Sunday, July 10, 2011

Night runner by Max Turner

For most of his life Zack Thomson has lived in a mental hospital - afflicted by a disease that has left him allergic to sunlight and most foods except for the special strawberry milkshakes that Nurse Ophelia makes him everyday.  His world is stable (well as stable as it can get in a mental institution) and he has learnt to enjoy the quiet solitude of living in a world of night, a calm solitude that vanishes when a crazed man on a motorcylce crashes into the hospital and tells him to run.  The next few days are a confused jumble of crazy ideas, bad guys that he never knew existed, and secrets that could destroy his life and his sanity.  Could he really be a vampire, one of those mythology creatures that preys on humans and hides in the dark?  It all seems too goofy and B-grade movie to be true, but Zack is about to discover that there is more in the world than he has ever dreamed of, and if he is to learn more then he must figure out who the good guys are, no matter how hard that might be.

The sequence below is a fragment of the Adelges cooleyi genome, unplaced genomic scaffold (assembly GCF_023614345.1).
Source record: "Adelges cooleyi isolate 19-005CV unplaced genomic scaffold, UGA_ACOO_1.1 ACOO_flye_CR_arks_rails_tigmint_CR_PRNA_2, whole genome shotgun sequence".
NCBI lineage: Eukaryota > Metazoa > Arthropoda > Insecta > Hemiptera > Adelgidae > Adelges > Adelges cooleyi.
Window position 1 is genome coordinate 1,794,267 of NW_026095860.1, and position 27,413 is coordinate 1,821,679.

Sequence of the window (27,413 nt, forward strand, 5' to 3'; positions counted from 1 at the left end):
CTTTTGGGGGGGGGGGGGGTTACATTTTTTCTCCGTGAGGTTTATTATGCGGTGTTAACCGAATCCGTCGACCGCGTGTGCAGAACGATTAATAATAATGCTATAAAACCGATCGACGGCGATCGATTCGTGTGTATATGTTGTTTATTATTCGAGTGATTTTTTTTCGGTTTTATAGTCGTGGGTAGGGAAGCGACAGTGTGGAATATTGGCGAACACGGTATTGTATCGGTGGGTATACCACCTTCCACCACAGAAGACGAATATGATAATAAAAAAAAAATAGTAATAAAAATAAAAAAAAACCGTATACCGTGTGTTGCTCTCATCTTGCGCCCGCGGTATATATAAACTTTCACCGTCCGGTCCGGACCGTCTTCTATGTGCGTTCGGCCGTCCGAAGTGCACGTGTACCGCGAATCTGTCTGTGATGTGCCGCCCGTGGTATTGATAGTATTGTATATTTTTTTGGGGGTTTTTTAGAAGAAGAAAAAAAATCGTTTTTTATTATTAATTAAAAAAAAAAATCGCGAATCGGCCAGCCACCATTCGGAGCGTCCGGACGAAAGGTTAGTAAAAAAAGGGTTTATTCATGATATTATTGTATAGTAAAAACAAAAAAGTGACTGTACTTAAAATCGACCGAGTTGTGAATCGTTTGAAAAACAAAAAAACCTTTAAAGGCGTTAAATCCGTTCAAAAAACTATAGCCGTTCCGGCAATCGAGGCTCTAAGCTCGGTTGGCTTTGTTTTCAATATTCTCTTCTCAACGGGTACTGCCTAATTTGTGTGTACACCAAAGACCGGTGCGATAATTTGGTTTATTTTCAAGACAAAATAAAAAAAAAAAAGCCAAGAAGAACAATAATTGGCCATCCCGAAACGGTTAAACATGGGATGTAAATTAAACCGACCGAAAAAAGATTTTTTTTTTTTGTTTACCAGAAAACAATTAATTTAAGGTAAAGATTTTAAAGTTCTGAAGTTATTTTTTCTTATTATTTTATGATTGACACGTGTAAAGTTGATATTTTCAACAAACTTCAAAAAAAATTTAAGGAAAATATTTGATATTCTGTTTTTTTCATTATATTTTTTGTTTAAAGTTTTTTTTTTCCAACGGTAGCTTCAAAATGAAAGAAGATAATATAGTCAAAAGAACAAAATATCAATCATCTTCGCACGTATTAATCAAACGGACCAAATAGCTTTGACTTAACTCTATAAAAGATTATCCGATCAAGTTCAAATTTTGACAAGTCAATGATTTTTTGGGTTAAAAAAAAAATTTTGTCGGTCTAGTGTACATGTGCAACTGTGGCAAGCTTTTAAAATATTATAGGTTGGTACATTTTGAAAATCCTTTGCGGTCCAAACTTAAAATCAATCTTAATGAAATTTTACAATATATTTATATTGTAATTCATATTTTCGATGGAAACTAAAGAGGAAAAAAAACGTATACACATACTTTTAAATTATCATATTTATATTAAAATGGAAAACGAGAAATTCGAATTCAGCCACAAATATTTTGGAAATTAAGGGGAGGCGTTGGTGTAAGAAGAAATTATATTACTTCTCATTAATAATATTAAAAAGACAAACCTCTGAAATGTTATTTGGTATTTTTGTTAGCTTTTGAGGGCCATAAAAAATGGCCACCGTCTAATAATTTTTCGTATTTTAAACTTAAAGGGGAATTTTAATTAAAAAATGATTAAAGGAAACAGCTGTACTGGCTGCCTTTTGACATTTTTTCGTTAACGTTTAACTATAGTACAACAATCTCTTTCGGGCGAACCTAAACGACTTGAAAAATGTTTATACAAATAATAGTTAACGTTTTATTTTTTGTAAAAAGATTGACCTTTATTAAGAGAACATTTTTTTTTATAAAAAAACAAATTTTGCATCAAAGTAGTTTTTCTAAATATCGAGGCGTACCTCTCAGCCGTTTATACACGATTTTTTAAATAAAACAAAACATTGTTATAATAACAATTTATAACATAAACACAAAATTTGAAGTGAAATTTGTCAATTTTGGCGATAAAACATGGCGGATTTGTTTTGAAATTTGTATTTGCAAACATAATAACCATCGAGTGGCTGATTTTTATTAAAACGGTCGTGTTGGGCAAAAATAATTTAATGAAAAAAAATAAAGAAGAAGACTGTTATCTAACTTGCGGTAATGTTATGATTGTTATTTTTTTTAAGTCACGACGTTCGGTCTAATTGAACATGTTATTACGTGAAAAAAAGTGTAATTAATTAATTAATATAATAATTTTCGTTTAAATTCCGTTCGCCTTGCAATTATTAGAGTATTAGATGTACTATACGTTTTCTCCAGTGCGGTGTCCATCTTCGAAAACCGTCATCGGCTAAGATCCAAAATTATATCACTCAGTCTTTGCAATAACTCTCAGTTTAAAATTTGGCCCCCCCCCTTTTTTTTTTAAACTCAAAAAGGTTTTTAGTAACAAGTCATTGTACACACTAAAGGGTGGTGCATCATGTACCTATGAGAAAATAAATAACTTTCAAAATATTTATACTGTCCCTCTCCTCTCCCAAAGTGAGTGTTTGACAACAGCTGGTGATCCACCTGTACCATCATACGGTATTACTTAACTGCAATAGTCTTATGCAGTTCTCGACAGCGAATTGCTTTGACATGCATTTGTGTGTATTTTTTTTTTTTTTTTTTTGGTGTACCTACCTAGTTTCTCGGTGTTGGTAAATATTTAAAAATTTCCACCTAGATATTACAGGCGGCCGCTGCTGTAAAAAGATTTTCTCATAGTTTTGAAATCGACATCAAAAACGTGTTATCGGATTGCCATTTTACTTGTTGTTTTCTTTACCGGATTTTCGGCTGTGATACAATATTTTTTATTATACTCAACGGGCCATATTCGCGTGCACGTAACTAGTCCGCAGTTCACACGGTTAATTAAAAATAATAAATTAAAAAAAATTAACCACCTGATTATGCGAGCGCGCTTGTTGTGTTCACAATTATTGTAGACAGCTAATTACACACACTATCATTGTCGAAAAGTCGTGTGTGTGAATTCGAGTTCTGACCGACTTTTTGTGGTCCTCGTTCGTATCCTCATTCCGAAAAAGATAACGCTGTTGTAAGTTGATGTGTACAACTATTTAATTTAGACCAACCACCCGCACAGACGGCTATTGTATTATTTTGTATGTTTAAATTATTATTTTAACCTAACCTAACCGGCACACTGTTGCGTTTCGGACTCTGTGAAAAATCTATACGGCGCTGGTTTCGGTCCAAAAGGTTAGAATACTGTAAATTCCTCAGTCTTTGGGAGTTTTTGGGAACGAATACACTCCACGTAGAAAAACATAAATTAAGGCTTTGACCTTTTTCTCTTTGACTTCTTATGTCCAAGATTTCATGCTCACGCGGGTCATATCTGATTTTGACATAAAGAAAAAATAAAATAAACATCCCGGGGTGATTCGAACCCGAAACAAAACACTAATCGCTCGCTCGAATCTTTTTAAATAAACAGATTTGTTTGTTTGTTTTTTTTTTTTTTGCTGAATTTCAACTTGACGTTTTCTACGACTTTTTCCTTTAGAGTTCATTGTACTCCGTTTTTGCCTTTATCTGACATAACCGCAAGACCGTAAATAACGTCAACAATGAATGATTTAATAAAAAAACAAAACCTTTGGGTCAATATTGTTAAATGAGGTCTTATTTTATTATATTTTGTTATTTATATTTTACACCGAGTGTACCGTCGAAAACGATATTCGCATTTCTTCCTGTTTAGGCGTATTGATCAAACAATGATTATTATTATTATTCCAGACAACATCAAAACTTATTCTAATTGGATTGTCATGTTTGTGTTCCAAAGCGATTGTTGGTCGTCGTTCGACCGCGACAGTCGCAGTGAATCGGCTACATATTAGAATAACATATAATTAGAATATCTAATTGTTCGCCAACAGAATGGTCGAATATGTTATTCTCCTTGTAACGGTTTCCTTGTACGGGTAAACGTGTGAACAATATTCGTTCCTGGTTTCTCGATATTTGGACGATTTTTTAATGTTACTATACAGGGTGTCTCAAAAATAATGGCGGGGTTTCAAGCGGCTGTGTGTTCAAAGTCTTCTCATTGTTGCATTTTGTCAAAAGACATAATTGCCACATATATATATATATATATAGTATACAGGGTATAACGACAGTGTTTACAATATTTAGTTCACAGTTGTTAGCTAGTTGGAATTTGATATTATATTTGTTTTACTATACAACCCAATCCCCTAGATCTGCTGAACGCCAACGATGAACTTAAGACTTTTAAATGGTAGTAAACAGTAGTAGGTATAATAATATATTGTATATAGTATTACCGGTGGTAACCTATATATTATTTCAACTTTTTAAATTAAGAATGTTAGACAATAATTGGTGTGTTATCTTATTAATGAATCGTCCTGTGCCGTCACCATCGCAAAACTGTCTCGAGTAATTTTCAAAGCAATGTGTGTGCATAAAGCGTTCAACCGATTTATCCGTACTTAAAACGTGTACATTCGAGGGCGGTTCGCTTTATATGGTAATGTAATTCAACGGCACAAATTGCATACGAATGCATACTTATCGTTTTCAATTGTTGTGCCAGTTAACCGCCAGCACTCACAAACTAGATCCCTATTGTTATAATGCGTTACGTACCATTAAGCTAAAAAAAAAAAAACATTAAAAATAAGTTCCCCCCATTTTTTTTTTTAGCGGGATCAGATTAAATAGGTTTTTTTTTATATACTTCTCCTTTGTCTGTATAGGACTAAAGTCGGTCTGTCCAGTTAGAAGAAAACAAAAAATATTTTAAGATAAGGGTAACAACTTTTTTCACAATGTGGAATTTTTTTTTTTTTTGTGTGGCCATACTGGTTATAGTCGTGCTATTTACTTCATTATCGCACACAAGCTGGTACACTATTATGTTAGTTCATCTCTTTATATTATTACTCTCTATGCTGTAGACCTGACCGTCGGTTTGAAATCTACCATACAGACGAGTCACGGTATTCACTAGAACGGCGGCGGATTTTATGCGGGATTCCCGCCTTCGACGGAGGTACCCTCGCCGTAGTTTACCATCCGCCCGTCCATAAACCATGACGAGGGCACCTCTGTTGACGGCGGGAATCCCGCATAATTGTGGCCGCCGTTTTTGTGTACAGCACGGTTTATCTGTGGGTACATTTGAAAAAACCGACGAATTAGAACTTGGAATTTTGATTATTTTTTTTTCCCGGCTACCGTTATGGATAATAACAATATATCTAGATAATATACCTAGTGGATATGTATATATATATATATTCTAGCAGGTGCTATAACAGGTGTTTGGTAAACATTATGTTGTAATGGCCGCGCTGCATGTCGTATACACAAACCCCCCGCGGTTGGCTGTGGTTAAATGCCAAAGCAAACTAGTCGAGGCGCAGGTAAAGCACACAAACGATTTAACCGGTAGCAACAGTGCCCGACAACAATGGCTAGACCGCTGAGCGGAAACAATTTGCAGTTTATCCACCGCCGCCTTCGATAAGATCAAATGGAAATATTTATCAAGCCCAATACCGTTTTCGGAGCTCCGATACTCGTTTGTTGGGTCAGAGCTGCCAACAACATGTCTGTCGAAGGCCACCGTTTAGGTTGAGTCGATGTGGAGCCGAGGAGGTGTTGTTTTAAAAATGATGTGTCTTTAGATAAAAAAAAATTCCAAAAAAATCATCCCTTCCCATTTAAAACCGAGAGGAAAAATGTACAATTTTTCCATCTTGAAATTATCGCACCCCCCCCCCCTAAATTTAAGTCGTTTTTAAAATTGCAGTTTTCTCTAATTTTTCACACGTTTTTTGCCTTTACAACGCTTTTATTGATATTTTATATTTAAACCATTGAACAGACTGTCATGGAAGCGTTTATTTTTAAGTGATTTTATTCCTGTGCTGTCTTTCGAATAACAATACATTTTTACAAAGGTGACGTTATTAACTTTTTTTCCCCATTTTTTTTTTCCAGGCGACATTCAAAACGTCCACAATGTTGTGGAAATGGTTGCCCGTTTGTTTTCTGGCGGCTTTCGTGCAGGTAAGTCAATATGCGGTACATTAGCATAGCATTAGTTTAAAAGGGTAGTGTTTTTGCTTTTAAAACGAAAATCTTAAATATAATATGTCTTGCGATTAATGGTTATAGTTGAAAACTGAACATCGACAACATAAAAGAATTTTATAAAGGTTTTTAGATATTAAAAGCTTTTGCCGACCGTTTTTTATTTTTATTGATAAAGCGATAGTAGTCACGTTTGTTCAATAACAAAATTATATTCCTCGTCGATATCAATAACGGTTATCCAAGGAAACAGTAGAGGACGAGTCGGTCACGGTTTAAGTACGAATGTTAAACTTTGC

Night runner nearly ended up on the discard pile because it seemed to take too long to get going and because it just felt a little weird to begin with, like the author had started halfway down the first page and expected you to know what had come before.  This soon smoothed out and Night runner turned out to be a good little read - a little mystery, a little thriller, a little twist on the vampire mythology, and although this was in the horror section that was only due to the vampires angle rather than any real homage to the vampire blood and gore (of which there was surprisingly nothing).  It is not clear if there will be lots of other books in this series or if this is a shortlived series, but if you really enjoy a little light reading and enjoy someone with a little twist on the vampire mythology then you may enjoy this read as well.

If you like this book then try:
  • End of days by Max Turner
  • Glass houses by Rachel Caine
  • City of bones by Cassandra Clare
  • Burn bright by Marianne de Pierres
  • Thirteen days to midnight by Patrick Garman

Reviewed by Erika

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